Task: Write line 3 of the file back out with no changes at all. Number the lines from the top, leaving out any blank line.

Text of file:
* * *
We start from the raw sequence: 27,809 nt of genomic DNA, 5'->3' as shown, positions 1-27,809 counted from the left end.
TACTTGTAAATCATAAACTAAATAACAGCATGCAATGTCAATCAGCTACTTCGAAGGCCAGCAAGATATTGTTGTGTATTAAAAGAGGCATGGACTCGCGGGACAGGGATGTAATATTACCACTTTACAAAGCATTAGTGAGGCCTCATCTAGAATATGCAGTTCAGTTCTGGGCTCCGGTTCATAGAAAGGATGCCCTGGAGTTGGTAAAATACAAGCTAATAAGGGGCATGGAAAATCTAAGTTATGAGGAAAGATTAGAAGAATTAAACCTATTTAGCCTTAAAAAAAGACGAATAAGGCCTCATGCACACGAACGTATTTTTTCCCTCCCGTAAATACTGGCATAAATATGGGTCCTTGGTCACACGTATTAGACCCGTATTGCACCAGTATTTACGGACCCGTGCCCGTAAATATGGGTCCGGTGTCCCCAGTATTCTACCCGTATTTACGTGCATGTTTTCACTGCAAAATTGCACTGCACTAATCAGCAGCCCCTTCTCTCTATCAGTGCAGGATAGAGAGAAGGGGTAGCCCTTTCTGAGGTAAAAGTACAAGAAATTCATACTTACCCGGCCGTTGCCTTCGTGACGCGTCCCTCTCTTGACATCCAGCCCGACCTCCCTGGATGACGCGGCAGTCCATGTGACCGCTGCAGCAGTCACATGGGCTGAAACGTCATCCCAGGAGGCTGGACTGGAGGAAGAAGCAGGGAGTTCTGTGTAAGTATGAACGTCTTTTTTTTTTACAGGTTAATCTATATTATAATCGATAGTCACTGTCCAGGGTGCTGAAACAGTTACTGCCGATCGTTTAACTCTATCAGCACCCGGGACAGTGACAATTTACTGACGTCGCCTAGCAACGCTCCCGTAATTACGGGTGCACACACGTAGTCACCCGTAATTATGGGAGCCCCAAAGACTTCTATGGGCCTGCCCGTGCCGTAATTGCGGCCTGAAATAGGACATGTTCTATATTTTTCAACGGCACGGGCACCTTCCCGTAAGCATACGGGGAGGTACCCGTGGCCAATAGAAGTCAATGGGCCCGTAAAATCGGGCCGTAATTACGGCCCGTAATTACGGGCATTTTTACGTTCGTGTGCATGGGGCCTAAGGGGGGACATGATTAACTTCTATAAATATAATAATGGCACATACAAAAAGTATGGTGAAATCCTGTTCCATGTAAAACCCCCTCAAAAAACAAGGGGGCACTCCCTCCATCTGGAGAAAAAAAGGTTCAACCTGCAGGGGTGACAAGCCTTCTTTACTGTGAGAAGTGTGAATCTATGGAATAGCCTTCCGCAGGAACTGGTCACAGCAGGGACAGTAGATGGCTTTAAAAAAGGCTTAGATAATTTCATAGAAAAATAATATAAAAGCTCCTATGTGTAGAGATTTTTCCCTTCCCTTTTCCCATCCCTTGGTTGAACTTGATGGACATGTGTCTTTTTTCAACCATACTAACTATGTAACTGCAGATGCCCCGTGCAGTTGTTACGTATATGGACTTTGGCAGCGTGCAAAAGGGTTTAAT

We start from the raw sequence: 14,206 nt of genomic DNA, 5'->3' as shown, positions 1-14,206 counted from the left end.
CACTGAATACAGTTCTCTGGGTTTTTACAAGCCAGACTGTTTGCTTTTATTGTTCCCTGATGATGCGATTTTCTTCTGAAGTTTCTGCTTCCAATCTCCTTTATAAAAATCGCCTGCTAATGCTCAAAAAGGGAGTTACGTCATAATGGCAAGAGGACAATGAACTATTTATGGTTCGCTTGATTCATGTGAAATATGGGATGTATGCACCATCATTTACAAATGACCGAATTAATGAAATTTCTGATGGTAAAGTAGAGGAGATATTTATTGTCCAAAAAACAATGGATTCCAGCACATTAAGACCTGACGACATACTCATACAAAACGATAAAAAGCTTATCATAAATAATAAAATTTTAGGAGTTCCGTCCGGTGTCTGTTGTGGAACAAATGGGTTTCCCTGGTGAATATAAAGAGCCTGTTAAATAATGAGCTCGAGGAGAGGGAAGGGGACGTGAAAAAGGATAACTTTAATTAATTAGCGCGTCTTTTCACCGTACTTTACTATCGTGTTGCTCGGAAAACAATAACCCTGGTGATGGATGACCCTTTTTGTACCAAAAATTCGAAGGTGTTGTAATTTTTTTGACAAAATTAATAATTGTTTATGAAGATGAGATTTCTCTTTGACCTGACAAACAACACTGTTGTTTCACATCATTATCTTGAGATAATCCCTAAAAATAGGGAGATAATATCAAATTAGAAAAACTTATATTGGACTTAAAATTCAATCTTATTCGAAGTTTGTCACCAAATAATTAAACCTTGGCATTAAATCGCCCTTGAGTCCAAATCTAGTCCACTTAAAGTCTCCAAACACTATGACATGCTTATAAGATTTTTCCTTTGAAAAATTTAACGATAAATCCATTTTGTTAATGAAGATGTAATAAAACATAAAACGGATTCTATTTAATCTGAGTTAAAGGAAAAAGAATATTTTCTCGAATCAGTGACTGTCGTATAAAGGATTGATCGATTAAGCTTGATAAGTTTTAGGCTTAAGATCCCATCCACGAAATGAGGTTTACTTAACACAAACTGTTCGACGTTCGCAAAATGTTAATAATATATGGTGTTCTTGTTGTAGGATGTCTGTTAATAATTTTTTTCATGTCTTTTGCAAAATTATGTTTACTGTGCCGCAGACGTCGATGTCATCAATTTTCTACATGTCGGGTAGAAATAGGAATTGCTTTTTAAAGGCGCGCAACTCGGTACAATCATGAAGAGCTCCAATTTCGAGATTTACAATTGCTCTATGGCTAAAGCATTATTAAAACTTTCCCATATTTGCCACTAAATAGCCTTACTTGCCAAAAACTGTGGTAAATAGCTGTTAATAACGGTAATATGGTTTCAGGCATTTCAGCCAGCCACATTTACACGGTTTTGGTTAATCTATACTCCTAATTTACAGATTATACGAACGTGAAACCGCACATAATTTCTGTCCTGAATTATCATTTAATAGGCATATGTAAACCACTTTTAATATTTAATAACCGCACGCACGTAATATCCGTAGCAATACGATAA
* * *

We start from the raw sequence: 14,206 nt of genomic DNA, 5'->3' as shown, positions 1-14,206 counted from the left end.